Mr. Varley

I must reject some of the charges that have just been made by my hon. Friend. On no occasion have I been asked to deliver papers to the Select Committee referring to the financial returns of the British Steel Corporation. These questions were not put to me, either in April in the written questions that I received from the Committee, or in December, when I appeared before it. In the four years that I have been a member of the Government I have appeared before many Select Committees, and I have always maintained maximum cooperation and observed the normal customs of the House.

Mr. Biffen

Is the right hon. Gentleman aware that the loss to which he referred in his answer indicates the imperative need for a reassessment of a more appropriate investment programme for the BSC? Will he tell the House when the Chairman of the BSC and himself were first told that losses of this magnitude were a likely probability?

Mr. Varley

There is a system of reporting between the Corporation and the Department. There are monthly reports that are tentative in some respects, and quarterly financial reports. The figure of £446 million, which appeared in the Press over the weekend, was reported in the normal course of events to the Department last August. But the conclusion that I must ask the House to consider is, what should the Government have done at that stage? We were then four months into the financial year. Had we jumped to the conclusion that was contained in the Select Committee report published a week ago that there should be closure of a number of older plants, particularly those maintained in production as a result of Lord Beswick's review—[HON. MEMBERS: "Read the rest of the report."] I am sorry, but the conclusion at that time was that if we had come to the House and acted upon the financial results of four months, we would have been criticised not just by hon. Members on this side of the House but by Conservatives as well.

Mr. William Ross

Will the Secretary of State tell us the reactions of the unions to his producing this kind of conclusion which the Select Committee has reported? Can he tell me the implications, in terms of unemployment, for Scotland of the Select Committee's findings?

Mr. Varley

I cannot give the precise implications for Scotland. There is no doubt there would be some. My right hon. Friend asks about the reactions of the trade unions. I do not expect Conservatives to take account of this, but in 1973 we actually said that immediately on taking office we would freeze and reconsider all the plans for closures and redundancies. We did that, and the Beswick review reported to the House. We are the custodians of the Beswick Report and we are fulfilling that duty.

Mr. Baker

Does the Secretary of State realise that his answers this afternoon have been most unconvincing? The British Steel Corporation has known very well since before August that there would be substantial losses this year. The only change that took place in August was that the gigantic size of the losses became apparent. Is it not time that the Secretary of State brought proposals to the House of the Government's intentions for the steel investment programme?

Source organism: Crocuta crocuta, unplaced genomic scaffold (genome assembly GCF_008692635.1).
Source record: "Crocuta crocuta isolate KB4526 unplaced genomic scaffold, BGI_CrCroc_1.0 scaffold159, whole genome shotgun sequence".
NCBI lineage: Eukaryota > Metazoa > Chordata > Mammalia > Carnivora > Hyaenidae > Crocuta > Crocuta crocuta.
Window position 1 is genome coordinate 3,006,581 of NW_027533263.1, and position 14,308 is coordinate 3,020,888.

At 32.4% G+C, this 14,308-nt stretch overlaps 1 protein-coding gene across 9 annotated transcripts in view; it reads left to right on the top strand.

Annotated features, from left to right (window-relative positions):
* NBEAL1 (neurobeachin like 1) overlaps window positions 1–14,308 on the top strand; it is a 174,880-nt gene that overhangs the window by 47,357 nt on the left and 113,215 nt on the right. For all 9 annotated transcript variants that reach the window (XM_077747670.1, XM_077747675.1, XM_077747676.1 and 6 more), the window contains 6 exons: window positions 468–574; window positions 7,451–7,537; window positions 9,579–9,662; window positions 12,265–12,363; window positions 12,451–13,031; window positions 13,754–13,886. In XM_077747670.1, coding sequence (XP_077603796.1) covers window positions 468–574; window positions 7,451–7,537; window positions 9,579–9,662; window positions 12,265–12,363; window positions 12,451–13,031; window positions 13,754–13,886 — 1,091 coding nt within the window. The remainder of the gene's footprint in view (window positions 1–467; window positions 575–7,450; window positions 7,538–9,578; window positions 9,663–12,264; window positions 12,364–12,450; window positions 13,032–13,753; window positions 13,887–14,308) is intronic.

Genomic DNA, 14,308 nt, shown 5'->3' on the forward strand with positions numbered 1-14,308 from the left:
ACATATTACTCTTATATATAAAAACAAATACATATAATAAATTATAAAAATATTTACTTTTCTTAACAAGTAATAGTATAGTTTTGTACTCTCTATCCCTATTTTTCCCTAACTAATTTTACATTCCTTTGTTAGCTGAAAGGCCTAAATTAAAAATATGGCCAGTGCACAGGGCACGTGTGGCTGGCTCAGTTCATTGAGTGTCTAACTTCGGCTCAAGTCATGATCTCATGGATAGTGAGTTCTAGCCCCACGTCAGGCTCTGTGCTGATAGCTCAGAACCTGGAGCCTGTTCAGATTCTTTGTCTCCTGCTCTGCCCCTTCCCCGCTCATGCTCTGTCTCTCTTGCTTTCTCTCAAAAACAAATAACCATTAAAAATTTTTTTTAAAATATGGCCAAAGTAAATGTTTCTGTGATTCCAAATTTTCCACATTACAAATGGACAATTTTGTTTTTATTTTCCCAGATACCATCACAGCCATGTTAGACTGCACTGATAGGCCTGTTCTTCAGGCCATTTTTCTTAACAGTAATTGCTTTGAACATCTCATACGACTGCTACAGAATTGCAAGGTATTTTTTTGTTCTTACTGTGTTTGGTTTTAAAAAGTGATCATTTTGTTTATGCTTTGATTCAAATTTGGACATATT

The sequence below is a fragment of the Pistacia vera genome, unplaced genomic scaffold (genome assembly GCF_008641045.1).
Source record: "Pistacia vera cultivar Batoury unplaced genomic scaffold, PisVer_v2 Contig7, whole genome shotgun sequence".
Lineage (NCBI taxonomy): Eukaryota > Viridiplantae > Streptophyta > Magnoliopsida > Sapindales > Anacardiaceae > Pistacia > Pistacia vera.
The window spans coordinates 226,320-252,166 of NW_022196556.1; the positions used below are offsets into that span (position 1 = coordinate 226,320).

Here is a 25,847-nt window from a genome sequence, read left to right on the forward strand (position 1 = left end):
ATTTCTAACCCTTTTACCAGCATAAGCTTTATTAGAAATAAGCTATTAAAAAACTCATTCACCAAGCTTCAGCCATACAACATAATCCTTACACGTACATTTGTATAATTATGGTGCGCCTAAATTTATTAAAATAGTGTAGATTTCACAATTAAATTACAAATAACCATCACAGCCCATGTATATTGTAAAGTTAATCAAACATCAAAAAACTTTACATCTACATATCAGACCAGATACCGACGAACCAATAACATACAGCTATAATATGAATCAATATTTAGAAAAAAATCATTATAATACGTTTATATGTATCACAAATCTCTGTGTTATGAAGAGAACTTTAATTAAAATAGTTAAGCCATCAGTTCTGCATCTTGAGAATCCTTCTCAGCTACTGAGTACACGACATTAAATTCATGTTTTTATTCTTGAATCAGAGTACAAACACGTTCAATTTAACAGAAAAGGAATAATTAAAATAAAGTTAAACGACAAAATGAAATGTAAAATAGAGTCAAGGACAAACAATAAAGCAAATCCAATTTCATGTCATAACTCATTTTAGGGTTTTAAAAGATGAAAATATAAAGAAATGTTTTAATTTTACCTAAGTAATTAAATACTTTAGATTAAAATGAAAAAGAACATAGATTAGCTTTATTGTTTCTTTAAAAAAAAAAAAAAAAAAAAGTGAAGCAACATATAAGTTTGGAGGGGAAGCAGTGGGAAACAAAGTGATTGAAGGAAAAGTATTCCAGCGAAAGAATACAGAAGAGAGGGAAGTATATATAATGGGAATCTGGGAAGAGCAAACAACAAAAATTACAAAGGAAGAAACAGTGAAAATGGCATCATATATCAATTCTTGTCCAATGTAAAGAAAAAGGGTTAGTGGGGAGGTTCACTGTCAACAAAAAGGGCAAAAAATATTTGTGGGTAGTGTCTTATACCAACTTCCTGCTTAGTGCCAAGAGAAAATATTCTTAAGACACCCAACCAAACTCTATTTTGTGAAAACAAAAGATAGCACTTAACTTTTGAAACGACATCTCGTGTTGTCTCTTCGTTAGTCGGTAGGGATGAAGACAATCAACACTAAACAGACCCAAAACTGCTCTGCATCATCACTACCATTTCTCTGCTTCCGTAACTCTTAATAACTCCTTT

Mr. Varley

The British Steel Corporation is facing most adverse market conditions. In fact, all steel companies throughout the world are facing these conditions, not just the BSC. The Germans and the French are as well, and the steel companies of the United States are actuactually losing more per ton than are the British. In consultation with the Chairman of the BSC and the trade unions, we are looking at ways of arresting this situation and putting it right. However, we are not going to be panicked or forced into taking any arbitrary action.

Dr. Bray

Is my right hon. Friend aware that I discussed the report with the Chairman of the Scottish TUC and the Scottish division of the British Steel Corporation after they had a chance to read it? They do not consider that it is damaging to the interests of steel workers in Scotland.

The revelation in the minutes submitted by the chief executive of the Corporation at the Corporation's board meeting on 28th July brings out the fact that the biggest single cause of the losses is the fall in prices as a result of imports and dumping. Had that information been publicly available to this House, we would have been concerned to see far more urgent action taken promptly to stop this dumping in Europe.

Mr. Varley

I said to the Select Committee that action on dumping would be taken wherever it was justified. The Secretary of State for Trade has taken some action. However, as I said before, at a time when we were four months into this financial year, with all the uncertainties for the British industry and for every major steel industry throughout the world, what action were we supposed to take? Were we supposed to go back arbitrarily on the decisions taken by Lord Beswick?